THE Jewish community should not be misled by compassion from the Holocaust into supporting Muslim boat people, the owner of The Australian Jewish News has argued in an article condemned by some as hate speech.
In the latest edition, under the headline ”Curb the compassion”, Robert Magid said Jews tended to want to appear more compassionate than others because of their history of suffering oppression and persecution, but ”the Jews who fled the Holocaust fled certain death. I doubt there is a single boat person in that situation.”
Mr Magid said ”unscrupulous” illegal immigrants pushed genuine asylum seekers down the queue and that immigration in other countries had led to ghettos and calls for Islamic law. He suggested that hiding among Muslim boat people who had destroyed their documents would be an ideal way for al-Qaeda to smuggle a terrorist network into Australia.
The backlash came quickly. An open letter on Facebook by the Australian Jewish Democratic Society had attracted nearly 400 signatures last night, while liberal and conservative religious leaders united against Mr Magid.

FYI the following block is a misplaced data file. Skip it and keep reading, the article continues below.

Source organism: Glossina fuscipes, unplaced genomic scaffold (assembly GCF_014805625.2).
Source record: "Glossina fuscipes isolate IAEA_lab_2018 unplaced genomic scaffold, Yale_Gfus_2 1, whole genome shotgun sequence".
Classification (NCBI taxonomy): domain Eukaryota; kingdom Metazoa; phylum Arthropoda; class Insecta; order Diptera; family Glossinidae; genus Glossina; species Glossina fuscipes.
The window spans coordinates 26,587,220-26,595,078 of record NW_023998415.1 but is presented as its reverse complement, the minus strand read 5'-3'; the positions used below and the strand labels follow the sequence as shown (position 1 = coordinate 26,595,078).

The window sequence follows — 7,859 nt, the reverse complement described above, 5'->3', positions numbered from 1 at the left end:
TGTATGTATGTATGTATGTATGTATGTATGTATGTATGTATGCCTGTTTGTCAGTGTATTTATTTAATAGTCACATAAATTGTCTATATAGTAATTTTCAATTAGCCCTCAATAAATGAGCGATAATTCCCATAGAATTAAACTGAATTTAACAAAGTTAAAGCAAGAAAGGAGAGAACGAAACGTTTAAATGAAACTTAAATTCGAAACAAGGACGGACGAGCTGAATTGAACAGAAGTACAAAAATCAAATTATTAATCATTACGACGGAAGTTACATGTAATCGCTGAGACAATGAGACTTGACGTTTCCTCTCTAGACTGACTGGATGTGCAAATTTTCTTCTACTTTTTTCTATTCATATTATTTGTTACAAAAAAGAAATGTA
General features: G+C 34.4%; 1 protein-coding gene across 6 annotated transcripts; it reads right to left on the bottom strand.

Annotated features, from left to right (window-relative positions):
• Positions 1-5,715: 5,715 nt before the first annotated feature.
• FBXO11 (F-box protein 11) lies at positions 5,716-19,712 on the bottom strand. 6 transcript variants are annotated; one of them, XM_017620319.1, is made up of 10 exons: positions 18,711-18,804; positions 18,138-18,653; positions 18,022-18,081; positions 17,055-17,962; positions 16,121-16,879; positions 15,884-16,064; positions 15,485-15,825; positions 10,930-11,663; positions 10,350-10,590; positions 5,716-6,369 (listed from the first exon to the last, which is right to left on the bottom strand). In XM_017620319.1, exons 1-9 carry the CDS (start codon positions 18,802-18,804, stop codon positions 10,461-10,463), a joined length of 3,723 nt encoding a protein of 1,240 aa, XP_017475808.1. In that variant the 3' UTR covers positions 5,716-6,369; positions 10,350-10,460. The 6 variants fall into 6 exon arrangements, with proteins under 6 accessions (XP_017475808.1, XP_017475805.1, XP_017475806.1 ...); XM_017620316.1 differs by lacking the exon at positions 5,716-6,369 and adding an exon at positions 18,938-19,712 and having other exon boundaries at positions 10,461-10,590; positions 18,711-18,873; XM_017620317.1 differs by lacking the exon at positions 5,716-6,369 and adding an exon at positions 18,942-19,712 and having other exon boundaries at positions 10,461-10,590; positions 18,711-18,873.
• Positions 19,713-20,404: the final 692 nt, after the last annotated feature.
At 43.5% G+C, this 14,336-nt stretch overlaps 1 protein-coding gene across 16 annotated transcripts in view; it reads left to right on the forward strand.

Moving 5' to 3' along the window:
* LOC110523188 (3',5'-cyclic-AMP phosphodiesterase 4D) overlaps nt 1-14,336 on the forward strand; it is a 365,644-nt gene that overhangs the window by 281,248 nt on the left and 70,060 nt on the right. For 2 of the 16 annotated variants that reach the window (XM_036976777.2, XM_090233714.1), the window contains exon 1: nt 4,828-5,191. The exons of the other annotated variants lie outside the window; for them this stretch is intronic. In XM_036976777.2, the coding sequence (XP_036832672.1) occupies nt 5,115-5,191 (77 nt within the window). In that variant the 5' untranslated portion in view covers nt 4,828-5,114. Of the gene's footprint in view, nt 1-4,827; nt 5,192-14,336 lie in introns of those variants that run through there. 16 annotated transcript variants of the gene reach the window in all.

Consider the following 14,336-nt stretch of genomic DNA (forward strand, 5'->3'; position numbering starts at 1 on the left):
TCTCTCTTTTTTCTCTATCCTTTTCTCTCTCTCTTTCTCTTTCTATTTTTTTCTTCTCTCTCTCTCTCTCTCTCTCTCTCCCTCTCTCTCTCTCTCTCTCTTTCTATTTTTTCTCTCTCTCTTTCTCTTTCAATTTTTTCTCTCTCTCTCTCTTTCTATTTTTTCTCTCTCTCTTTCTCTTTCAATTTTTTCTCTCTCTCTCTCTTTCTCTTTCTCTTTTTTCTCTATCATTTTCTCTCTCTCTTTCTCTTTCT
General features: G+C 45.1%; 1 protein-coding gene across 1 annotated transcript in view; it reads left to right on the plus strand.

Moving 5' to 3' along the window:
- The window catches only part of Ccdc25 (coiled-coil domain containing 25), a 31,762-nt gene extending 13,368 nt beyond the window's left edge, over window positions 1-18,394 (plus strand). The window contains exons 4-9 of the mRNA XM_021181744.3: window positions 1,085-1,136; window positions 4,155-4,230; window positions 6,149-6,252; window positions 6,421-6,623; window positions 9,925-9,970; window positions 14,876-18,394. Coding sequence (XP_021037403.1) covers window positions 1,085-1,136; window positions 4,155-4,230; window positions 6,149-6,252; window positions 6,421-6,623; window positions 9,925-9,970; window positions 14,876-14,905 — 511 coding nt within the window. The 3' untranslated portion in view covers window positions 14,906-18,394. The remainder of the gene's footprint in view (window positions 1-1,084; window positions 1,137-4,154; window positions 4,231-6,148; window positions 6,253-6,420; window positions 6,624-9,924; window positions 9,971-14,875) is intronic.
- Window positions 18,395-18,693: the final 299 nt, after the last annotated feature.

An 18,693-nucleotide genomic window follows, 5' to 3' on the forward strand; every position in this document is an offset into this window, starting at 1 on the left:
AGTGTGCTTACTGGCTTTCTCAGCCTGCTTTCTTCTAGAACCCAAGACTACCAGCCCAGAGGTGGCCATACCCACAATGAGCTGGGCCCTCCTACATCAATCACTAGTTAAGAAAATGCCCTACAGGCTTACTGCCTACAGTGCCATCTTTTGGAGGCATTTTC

Leading Orthodox Rabbi Ralph Genende wrote that although he was scared of Islamic extremism, there were no limits to compassion, and most fears about Muslim immigration were unfounded.
Jewish author Arnold Zable said: ”Refugees and asylum seekers are only doing what we would do in their shoes, what Jews did in the immediate post-war era as they sought a way to a better life, and what Jews have done for centuries – including the massive emigration in the wake of the 1880s pogroms in Russia.”
Last night, Mr Magid said he stood by every word. ”I think the majority of people agree with me but they are not willing to come out and say what I am prepared to say. It is a very cogent statement.”
He said he was neither xenophobic nor racist.
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